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Re: /dev/fd/62: No such file or directory

From: Linda Walsh
Subject: Re: /dev/fd/62: No such file or directory
Date: Fri, 28 Mar 2014 08:21:40 -0700
User-agent: Thunderbird

Greg Wooledge wrote:
On Thu, Mar 27, 2014 at 07:31:31PM -0700, Linda Walsh wrote:
        So whether or not to use /def/fd is a build time option?

On many commerical Unix systems (which don't have /dev/fd/), Bash
falls back to using named pipes.
        Right... but this is a case where "normally" /dev/fd is
there, but because it is a boot script /dev hasn't been mounted
yet. These are script before runlevel1 or single user and have
been in a "boot.d" directory.

        What I'd prefer to see is that bash do what you say at
runtime, rather being limited to that choice at build time.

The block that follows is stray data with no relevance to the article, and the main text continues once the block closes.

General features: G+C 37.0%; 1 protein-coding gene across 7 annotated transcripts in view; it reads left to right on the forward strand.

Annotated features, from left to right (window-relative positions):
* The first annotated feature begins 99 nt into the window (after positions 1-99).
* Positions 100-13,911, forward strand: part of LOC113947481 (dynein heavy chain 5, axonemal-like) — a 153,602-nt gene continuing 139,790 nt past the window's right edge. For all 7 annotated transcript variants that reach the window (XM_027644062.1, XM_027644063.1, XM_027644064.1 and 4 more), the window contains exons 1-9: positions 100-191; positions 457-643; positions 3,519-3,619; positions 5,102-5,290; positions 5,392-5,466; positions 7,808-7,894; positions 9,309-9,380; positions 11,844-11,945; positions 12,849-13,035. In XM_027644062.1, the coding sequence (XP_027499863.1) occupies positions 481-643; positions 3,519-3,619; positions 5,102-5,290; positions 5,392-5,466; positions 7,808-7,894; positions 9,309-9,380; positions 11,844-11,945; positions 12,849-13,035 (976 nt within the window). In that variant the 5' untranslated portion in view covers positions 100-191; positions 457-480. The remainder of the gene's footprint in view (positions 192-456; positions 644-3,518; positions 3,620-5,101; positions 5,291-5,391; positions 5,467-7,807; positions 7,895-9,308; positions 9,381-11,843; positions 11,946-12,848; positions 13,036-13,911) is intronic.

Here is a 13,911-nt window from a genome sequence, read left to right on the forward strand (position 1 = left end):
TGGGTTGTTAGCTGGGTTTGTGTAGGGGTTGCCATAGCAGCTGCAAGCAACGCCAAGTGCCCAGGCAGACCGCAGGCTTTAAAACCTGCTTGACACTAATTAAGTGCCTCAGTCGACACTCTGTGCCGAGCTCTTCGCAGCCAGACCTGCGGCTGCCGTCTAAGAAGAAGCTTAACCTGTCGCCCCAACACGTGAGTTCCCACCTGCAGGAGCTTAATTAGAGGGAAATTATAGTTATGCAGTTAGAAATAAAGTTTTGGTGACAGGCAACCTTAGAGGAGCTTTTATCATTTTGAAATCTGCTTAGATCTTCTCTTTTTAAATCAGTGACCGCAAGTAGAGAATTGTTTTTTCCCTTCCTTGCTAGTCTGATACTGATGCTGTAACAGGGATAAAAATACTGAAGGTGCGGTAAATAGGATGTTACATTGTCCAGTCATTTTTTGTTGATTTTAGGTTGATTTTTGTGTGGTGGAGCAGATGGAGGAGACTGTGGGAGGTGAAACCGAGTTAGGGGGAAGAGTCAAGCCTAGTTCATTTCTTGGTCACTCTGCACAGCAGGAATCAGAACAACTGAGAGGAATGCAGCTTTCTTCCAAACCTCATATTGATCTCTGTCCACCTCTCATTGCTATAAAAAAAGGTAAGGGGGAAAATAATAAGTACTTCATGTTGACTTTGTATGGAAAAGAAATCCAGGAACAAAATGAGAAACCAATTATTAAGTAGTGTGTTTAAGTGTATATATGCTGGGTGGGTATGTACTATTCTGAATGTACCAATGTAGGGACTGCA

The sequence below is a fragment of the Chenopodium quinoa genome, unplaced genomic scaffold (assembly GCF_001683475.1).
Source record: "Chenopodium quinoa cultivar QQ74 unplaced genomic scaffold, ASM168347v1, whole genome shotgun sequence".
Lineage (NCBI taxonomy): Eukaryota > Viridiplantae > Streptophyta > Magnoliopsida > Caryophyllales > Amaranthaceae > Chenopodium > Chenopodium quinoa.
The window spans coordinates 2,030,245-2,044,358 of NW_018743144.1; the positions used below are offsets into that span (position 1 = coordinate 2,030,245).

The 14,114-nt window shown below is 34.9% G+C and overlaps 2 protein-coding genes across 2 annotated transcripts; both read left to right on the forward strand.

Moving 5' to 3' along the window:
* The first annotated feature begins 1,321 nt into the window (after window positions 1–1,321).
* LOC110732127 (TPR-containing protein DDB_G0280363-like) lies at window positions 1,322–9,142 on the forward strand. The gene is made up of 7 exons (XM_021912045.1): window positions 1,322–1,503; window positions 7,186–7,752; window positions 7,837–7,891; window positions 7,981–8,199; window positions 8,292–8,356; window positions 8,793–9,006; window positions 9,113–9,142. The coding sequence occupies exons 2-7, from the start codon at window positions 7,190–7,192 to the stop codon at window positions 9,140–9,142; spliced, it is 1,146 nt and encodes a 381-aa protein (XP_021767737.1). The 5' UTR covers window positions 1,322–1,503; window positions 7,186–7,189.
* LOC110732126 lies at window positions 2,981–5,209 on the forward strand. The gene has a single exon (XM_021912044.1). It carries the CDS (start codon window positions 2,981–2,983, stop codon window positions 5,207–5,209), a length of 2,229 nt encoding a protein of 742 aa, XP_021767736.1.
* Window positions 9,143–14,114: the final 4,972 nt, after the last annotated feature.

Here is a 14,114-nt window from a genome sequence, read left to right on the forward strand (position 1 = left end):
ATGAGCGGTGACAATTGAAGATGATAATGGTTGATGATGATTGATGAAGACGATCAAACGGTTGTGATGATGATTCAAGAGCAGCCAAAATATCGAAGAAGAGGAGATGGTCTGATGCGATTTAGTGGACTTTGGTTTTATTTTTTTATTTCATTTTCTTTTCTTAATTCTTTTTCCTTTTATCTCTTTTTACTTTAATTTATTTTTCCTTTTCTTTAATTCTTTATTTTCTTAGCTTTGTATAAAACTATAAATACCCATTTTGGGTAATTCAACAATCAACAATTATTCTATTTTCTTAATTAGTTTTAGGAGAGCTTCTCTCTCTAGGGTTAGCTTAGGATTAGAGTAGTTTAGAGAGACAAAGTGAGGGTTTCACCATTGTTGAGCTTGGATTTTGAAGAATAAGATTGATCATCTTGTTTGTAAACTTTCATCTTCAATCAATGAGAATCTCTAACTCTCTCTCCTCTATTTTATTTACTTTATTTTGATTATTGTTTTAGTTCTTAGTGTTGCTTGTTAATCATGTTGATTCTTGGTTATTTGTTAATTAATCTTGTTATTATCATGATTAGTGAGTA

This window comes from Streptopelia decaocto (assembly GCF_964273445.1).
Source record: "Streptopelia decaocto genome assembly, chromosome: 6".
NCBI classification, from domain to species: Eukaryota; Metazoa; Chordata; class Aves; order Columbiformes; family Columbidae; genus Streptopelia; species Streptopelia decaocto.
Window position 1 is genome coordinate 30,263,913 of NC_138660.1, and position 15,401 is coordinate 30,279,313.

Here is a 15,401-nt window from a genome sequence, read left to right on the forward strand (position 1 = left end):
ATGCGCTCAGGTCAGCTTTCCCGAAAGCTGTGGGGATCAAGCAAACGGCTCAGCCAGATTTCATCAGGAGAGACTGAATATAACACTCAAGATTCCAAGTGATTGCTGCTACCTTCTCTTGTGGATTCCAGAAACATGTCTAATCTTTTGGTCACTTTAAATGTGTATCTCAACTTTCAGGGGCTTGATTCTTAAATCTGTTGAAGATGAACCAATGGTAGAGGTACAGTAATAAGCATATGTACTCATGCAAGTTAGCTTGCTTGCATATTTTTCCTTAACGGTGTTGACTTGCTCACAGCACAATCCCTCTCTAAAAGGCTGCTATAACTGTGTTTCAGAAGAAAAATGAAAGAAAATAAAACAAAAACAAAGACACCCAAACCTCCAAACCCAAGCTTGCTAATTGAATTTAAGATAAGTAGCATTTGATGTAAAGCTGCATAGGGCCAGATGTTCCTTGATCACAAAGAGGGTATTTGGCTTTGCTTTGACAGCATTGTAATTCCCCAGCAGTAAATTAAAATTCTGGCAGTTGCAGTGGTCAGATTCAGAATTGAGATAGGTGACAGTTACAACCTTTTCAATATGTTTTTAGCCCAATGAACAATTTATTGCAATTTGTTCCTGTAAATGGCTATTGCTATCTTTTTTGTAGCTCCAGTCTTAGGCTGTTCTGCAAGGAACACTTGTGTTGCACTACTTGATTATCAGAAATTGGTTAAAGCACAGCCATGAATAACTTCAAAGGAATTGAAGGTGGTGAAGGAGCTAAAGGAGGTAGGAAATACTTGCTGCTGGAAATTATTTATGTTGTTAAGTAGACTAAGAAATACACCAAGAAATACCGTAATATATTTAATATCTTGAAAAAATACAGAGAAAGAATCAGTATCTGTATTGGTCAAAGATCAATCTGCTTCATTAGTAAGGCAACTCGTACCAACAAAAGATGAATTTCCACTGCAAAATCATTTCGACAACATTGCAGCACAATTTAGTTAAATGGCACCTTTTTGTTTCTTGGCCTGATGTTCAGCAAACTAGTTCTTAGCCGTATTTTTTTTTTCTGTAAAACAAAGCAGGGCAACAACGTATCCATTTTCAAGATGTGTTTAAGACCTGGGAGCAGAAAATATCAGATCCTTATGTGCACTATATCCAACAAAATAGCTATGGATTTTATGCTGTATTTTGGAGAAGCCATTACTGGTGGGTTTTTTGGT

I just checked... it is partly my fault in that I
upgraded my bash from 4.2 -> 4.3 to get around a limitation in 4.2.
Am not looking forward to upgrading to 4.4, since both times I've tried,
autocompletion completely broke and performance was seriously dog'ed even
in non-debug versions.

Both of those were prerelease 4.3's, so I decided I'd hold off for
a bit, but from what I saw others ran into similar problems later
on and several other "minor syntax" changes went
in which means it is likely I'll hit some of them given
the large number of scripts...like this one -- an edge case,
where bash bash is relying on /dev/fd -- which is true for a running
system, but doesn't fall-back dynamically, which can cause rare
probs in boot scripts and I'm not seeing where process substitution
is used.

Isn't it only things that are like "read xxx < <(cmd)" ? or is there
something else that uses  process substitution??

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